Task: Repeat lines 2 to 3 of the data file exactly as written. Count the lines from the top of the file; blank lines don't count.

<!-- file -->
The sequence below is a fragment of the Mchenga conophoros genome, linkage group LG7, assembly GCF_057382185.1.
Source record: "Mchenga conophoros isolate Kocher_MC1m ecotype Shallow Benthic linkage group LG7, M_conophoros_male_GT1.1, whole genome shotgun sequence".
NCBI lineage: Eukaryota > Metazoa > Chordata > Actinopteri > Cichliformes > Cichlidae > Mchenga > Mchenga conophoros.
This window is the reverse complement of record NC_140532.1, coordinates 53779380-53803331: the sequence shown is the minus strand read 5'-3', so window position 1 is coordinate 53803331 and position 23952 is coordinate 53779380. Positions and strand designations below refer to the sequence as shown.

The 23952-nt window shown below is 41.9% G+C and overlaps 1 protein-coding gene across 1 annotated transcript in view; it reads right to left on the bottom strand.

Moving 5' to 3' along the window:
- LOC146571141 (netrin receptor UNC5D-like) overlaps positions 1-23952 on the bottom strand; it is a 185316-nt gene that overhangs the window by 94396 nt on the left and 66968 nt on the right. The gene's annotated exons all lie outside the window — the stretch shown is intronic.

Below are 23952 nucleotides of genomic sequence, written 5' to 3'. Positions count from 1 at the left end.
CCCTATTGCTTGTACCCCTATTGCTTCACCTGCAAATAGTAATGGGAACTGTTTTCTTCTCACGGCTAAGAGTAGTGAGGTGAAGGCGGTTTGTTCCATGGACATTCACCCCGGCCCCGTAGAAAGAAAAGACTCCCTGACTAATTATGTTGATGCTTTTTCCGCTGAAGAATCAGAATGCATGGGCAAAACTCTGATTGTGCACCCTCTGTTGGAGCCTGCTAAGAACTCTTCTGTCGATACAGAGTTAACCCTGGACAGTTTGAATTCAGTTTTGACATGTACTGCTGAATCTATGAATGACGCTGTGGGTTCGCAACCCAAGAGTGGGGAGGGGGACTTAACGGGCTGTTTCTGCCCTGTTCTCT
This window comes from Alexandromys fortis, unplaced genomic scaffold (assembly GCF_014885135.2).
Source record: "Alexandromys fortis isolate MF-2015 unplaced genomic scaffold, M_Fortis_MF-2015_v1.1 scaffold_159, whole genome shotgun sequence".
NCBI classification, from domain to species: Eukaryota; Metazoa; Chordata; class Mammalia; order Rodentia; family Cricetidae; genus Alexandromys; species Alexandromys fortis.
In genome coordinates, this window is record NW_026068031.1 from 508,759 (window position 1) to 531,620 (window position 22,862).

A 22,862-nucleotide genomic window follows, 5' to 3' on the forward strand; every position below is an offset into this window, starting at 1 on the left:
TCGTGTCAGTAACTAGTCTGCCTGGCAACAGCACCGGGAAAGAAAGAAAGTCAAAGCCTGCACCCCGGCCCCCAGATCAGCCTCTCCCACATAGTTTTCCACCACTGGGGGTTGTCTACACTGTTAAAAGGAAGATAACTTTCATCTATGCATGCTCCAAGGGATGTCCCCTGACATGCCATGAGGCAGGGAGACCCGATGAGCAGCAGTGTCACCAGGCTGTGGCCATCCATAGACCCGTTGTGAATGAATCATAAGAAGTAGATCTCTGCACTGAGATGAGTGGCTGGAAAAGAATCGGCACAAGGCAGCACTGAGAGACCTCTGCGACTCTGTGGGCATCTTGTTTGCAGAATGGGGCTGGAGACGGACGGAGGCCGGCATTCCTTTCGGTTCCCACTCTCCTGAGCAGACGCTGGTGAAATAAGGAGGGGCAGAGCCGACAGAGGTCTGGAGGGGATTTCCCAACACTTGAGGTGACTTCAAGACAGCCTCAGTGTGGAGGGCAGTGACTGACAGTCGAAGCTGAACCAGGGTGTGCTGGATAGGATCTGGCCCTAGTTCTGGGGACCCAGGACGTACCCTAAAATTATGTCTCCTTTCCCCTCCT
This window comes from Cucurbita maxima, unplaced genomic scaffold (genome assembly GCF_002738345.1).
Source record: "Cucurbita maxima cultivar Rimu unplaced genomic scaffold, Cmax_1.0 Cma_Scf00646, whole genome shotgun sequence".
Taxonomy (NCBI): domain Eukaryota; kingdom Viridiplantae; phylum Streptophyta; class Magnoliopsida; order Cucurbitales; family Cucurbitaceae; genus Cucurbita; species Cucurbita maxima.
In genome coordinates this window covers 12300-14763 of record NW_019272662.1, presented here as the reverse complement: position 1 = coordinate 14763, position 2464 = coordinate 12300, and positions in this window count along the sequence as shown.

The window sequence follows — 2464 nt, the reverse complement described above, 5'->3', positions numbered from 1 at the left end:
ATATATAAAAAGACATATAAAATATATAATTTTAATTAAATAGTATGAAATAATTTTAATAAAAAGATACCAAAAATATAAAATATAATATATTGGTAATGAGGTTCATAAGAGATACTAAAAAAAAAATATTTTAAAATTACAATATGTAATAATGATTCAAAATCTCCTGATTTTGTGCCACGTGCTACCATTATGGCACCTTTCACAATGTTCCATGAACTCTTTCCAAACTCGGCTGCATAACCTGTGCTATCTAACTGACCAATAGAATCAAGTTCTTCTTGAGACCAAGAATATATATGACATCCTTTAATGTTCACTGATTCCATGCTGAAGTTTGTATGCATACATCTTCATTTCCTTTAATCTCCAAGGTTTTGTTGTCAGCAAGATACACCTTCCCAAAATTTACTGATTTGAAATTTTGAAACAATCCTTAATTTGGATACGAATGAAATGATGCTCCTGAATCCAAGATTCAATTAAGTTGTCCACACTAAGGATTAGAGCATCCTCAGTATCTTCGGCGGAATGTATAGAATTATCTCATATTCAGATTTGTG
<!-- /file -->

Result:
Source record: "Mchenga conophoros isolate Kocher_MC1m ecotype Shallow Benthic linkage group LG7, M_conophoros_male_GT1.1, whole genome shotgun sequence".
NCBI lineage: Eukaryota > Metazoa > Chordata > Actinopteri > Cichliformes > Cichlidae > Mchenga > Mchenga conophoros.